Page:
In the Garden
If you have a garden, you have an opportunity to contribute to protecting the natural world.
Green Fact: The UK’s gardens cover a combined landmass that’s bigger than the Lake District and Peak District put together.
This is a huge area of land and means gardens can offer vital space for wildlife, with opportunities for planting trees and shrubs to help tackle climate change.
Green Fact: 97% of our wildlife meadows, vital habitats for bees and insects, have been lost since the end of the Second World War.
If you’re on an allotment waiting list, or don’t have a garden maybe you can help someone else who is struggling with their garden or join a garden sharing scheme like Lend and Tend.
Trees and Plants
There are lots of ways you can help tackle climate change and increase wildlife and biodiversity in your garden.
- *** Planting trees, shrubs and plants is one of the most effective and cheapest ways of taking CO2 out of the atmosphere to tackle climate change.
The UK will need to plant 1.5 billion trees if it is to meet its pledge to reach net zero emissions by 2050.
Check out the Tree Planting Guide for advice on when, how and what to plant and how to take care of your tree.
- Introduce bee-friendly plants to support our bees. These tend to be native species, purple coloured and with open flowers. It’s important to try to have a range of plants so there is something in bloom during each of the seasons. You can start small by planting up pots and hanging baskets. For more information visit https://www.gardenersworld.com/plants/plants-for-bees/
- Allow ivy to protect your fences. Ivy helps filter out air pollution and provides a habitat for insects and birds. You could also plant other climbers to provide more vertical habitats.
- ZZZ Keep a wild area in your garden with longer grass and wildflowers. Even just allowing your garden to be naturally messy helps maintain bee populations and supports valuable biodiversity. Learn to love weeds - nettles, daisies and buttercups are important sources of food for many insects, including butterflies and moths. The best option is to let your wild area of garden develop naturally but if you opt to use a 'wildflower' seed packet then use a mix of perennial and annual species that are native to the UK. Make sure the seeds originate from the UK to avoid polluting the gene pool of plants that have adapted to our local conditions.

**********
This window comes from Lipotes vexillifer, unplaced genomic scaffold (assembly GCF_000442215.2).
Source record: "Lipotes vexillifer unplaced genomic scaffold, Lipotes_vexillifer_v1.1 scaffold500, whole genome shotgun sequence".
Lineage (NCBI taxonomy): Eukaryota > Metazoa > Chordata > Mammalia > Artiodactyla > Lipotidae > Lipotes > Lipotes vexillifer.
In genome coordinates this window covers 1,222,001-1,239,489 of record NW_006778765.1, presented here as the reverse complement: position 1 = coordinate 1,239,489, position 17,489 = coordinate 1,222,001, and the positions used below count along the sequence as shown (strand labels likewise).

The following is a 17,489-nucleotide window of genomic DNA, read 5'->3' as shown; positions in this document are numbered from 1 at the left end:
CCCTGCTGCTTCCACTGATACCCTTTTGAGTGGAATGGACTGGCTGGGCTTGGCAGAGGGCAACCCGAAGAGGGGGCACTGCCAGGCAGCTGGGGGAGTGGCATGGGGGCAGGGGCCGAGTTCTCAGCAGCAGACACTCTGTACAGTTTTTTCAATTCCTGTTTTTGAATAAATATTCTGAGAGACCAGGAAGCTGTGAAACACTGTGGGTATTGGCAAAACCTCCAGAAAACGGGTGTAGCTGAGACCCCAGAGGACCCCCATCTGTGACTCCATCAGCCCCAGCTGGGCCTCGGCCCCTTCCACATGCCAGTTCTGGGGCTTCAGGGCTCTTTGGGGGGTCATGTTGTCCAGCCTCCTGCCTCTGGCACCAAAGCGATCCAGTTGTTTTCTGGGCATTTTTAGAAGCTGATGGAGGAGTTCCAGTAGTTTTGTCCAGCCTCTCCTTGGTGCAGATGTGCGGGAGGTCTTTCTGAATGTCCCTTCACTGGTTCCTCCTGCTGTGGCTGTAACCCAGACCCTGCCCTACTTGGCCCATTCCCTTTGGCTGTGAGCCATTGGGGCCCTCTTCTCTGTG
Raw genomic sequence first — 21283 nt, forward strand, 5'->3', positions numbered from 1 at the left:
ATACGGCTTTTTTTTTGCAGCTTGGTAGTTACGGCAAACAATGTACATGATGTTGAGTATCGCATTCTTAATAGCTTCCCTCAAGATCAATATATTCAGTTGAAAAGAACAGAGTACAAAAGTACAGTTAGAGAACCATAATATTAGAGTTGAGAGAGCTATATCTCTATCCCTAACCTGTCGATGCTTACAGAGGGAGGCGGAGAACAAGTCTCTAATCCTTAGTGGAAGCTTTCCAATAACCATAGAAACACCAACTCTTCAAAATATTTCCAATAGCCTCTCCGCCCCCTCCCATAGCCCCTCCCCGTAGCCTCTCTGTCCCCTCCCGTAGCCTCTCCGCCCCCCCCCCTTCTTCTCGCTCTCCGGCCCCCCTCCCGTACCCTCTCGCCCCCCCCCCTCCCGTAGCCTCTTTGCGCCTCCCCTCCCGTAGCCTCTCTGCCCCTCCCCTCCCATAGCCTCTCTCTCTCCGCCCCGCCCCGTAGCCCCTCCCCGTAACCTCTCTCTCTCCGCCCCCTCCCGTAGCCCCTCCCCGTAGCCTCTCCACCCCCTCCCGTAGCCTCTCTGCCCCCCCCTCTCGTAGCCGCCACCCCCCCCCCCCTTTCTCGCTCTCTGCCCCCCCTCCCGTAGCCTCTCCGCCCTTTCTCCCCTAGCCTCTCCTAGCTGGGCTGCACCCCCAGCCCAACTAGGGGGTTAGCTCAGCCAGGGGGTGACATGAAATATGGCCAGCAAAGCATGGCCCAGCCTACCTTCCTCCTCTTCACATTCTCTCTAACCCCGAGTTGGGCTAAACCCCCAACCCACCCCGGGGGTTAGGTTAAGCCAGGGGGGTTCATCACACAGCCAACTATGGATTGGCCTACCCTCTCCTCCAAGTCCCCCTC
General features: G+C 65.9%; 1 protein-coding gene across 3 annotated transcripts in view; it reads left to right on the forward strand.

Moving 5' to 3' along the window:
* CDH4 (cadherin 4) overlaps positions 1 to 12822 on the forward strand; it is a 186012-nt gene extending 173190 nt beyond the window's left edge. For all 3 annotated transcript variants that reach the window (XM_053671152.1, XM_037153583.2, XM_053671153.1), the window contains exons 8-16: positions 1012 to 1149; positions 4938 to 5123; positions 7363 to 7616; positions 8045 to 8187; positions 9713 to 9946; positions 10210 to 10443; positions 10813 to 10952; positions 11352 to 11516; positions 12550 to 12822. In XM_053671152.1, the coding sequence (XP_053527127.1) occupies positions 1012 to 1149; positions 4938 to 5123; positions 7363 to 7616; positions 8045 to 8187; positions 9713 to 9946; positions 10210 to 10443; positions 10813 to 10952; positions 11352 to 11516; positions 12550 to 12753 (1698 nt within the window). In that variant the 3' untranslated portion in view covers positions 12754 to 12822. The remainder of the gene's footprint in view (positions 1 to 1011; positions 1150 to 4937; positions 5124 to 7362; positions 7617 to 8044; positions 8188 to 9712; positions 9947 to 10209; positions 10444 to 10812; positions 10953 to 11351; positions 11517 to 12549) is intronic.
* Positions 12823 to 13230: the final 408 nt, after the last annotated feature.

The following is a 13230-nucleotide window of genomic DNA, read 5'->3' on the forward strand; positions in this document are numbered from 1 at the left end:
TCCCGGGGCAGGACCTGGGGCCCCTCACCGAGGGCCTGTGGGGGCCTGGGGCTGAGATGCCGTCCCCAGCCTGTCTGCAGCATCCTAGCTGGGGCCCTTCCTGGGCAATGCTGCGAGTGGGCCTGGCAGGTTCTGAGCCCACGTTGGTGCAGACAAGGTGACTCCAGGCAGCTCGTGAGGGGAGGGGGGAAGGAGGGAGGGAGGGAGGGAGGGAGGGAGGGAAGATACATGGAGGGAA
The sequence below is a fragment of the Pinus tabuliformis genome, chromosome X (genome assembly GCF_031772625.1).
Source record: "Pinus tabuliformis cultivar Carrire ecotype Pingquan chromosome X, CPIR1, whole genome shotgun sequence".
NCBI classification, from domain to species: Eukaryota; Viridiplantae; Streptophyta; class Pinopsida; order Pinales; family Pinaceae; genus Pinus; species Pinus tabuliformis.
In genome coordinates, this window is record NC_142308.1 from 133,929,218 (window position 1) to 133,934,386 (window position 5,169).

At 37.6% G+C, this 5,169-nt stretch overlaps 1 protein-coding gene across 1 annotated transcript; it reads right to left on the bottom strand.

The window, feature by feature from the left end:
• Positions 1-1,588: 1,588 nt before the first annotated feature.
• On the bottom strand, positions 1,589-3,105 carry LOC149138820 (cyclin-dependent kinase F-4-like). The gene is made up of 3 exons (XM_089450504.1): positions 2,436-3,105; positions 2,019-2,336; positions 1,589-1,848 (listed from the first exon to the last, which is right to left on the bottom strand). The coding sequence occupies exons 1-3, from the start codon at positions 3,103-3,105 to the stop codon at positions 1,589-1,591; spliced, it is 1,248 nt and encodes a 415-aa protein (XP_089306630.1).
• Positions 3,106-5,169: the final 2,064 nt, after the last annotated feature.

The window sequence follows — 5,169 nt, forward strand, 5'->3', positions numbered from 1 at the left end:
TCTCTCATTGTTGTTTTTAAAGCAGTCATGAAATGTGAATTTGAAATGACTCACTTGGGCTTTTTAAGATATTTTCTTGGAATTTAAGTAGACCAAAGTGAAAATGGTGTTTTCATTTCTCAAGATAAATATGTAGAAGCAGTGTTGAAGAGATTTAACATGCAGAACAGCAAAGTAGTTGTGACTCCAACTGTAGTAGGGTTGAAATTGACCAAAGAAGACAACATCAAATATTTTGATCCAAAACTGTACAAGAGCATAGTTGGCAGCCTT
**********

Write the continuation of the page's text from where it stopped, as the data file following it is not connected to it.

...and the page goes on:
- Install an eco roof. Eco roofs are becoming increasingly popular. They provide extra space for planting, improve biodiversity and air quality and help control water run-off, as well as being very attractive. There are lots of products available and these can be retrofitted onto existing garages and sheds.
- Help protect trees and shrubs locally. If you observe management of trees, hedges, shrubbery and verges that you don't feel is sympathetic to nature make sure to challenge your council on their approach. They are often happy to revise strategies. Non urgent tree work should not be carried out between February and August, while birds are nesting (advice from Natural England) - the busiest time for nesting is from the start of March until the end of July. You can check for Tree Preservation Orders and Conservation Areas on this map.
- Container Gardening
If you have a tiny garden, or no garden at all, you might think that you can't offer anything to wildlife. Not so! Planting up containers or window boxes with plants loved by insects such as marjoram, lavender and thyme is a wonderful way to contribute - and as a bonus you have fresh herbs to use in the kitchen.
- Identify an unloved piece of verge nearby and apply to the council to allow you to manage it for wildlife.
- Have an allotment. Unfortunately there is currently a long waiting list for allotments in our area.
Encouraging wildlife to your garden makes it far more interesting, provides natural pest control, and is vital for pollination of plants. Hedgehogs will eat slugs and birds help with caterpillar control. There are many things you can do to encourage more visitors and protect our local wildlife.
- Feed birds during the colder months. Use a variety of seeds for attracting smaller birds. Song thrushes love dried fruit and blackbirds like rotten apples. Dried mealworms or wax worms can be bought from bird food suppliers. Fresh coconut (not desiccated) is a great high energy food for birds.
- Install swift boxes or house martin nests.
Check out the Animal Welfare section of the New Leaf Company Directory to see where you can buy some of these products.
Bees and insects
- Providing a special bug or bee hotel offers a perfect nesting site for solitary bees.
- If you have unexpected bee ‘visitors’ which nest and need relocating, contact a local ethical beekeeper who will come and collect the bees free of charge. Check out the Animal Welfare section of the New Leaf Company Directory to locate local beekeepers.